Customer to Cash – Credit Term Analysis & Optimisation (Receivables)
How do we know if receivables are well managed to terms? Are we performing at our best? What if we are the best in industry according to external benchmarks? How may we then do better or is it possible at all? Credit managers often face these questions in the never-ending quest to collect to terms and to drive down terms where possible. An analysis of the customer master is requisite to answering these questions as well as to enable one aspect of credit term optimisation.
Customer Master Analysis
As firms grow a variety of factors lead to an accumulation of ‘multiple’ customer line items. These items are found or logged in the customer master (or equivalent in an ERP or accounting system) are the details for each customer including entity name, billing details, terms and other notes that relate to the customer. We have found common errors in both paper and IT based systems of firms we have worked with and these include:
One customer listed multiple times due to spelling differences or billing/contact address differences
Multiple differing terms due to numerous customer listings from the point above though this results more often as a result of legacy resulting from personnel turnover
Both points above are found as a result of M&A activity where names, addresses and terms are inherited or grandfathered
Understanding this level of detail permits one to commence investigation into terms granted to a customer from the working capital management perspective. Conducted either together or apart from an aged trial balance for third party receivables this analysis allows the firm to ‘clean’ up administrative details such as multiple names for a single entity (see ‘client’ in table below). Sales is often involved in this project to enable an organisational understanding of where the client stands and should stand. A cross functional and cross-business unit project – customer analysis enables a common understanding among different business units that may be selling to the same client.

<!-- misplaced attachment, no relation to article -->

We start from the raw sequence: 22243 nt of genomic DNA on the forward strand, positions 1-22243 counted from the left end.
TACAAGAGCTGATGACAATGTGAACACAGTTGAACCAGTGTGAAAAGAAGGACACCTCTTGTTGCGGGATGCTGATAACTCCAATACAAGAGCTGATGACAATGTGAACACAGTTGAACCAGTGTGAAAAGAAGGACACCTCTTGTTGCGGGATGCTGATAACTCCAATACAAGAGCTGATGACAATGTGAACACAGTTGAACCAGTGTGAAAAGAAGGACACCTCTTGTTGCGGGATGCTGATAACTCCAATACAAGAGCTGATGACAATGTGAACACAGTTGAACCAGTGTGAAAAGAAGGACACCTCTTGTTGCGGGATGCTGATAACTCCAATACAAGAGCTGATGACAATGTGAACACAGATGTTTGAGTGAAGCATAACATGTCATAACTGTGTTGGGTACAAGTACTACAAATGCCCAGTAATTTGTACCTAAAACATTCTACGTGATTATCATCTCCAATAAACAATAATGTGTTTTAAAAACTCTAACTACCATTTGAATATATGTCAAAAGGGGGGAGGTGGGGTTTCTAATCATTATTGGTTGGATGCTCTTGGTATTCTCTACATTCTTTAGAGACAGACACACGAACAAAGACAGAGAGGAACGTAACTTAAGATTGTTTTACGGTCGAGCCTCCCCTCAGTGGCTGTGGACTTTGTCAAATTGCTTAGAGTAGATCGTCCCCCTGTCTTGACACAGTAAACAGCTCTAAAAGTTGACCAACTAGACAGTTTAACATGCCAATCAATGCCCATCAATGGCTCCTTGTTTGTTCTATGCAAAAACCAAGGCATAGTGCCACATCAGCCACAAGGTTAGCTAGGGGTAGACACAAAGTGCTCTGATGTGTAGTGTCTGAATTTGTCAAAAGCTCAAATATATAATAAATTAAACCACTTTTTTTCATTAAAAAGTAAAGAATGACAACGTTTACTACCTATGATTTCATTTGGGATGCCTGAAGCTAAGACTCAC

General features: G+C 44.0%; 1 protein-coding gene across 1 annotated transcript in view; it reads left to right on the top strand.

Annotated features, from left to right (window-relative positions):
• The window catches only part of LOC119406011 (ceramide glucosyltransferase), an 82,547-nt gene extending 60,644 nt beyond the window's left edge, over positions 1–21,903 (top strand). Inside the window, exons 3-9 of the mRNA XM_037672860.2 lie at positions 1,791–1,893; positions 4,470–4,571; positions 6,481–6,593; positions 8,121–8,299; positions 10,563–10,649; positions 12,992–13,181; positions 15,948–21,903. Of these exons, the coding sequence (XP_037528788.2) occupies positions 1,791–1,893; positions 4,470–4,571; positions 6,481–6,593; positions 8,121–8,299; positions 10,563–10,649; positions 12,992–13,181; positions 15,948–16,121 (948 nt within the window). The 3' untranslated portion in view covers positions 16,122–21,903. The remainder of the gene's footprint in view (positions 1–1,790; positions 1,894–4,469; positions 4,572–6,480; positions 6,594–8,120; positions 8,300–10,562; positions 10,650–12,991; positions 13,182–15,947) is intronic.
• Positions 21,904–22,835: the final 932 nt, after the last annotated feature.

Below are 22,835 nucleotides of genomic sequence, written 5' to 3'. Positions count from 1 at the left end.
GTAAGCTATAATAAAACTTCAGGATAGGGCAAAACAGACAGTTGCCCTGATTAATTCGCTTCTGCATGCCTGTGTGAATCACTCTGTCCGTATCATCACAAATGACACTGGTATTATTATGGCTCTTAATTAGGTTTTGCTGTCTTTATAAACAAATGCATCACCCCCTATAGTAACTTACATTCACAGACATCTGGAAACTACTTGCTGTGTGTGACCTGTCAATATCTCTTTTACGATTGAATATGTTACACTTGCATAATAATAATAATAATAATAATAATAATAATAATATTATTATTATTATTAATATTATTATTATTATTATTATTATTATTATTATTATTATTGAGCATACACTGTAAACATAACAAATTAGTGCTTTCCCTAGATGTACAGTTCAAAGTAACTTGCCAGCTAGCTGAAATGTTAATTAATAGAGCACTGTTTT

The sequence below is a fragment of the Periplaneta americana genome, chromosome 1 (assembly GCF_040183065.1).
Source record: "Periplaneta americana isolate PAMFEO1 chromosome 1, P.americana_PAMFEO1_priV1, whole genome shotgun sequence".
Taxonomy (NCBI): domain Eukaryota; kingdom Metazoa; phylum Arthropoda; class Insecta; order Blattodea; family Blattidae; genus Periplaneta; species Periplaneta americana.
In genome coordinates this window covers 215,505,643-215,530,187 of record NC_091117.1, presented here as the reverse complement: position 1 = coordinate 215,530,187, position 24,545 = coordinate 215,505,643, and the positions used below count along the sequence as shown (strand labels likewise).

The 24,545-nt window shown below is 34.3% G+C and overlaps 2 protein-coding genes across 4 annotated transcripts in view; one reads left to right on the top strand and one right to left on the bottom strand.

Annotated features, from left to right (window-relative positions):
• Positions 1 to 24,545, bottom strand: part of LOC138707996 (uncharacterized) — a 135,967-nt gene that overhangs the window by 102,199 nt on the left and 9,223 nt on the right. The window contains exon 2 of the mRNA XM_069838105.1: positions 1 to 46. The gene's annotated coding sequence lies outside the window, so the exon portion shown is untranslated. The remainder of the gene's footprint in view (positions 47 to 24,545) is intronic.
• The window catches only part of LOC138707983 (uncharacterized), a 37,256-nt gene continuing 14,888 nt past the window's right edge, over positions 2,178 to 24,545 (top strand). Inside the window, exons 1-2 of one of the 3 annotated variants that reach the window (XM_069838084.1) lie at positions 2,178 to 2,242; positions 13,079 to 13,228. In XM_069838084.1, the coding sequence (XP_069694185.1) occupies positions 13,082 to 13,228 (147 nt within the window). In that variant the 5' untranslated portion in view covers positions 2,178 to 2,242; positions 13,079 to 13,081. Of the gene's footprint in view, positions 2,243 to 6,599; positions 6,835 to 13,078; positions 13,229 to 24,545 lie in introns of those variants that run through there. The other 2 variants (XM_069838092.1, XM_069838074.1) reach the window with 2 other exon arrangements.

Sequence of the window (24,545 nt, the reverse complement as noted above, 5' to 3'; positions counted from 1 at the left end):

The optimisation that occurs upon analysis of the customer master is that of simplifying billing (to a single entity as opposed to multiple entities) and reducing the opportunity for disputes (spelling error, legal name error, billing address errors etc) that delay payment.
Terms Analysis (BPDSO)
A derivative of fields from both the customer master as well as current receivable data we are able to calculate what an appropriate Best Possible Days Sales Outstanding (BPDSO) would be.
This is performed by aggregating the receivables found listed across the differing ‘entities’ that represent one client or one segment.
Table 1 demonstrates the receivable data put together with the customer master and ‘open’ or ‘uncollected’ receivables data. Adding all weighted terms (% AR * Real Terms) for this particular customer, represented by 7 recorded entities, yields a summed number of 36.94. BPDSO therefore represents in real terms that at this point in time there should be not more then 36.94 days worth of sales in terms of uncollected receivable for this customer – with the assumption that all receivables are paid on time and in full. This is despite that there are a variety of terms ranging from 15 days through 90 days.
BPDSO is far more accurate since there is a weightage assigned to the oustanding receivables, unlike a simple average terms analysis – 42.86 days outstanding in Table 1 – which many credit managers are prone to use as a measure of best possible performance when faced with a multi-credit term customer.
Combining the customer master file analysis reveals terms that a customer already finds acceptable. For sales conducted across multiple business units (supplier and customer) this information represents an optimal credit term which the customer finds acceptable. A Terms Analysis yielding a BPDSO tightens overall credit terms and assists credit managers as well as sales persons to keep customers on a well defined credit scheme.
BPDSO is also a useful indicator for best possible internal performance (internal benchmark) especially when one may already be performing at relative industry ‘best.’
For several clients with whom we have performed Account Receivable projects for this portion of the project yields:
An overall tightening of terms by 10% to 35% resulting in and from simplified credit schemes for customers – resulting in quicker cash in and also lower operating costs as a result of less conflicts and confusion between sales and finance
An ability to forecast cash requirements resulting from open AR (a portion of cashflow forecasting)
Management’s ability for clearer insight into customer behavior and opportunity to formulate strategic sales deals utilizing credit as a facility responsibly
An ability to gauge AR and credit term performance particularly when external benchmarks are no longer applicable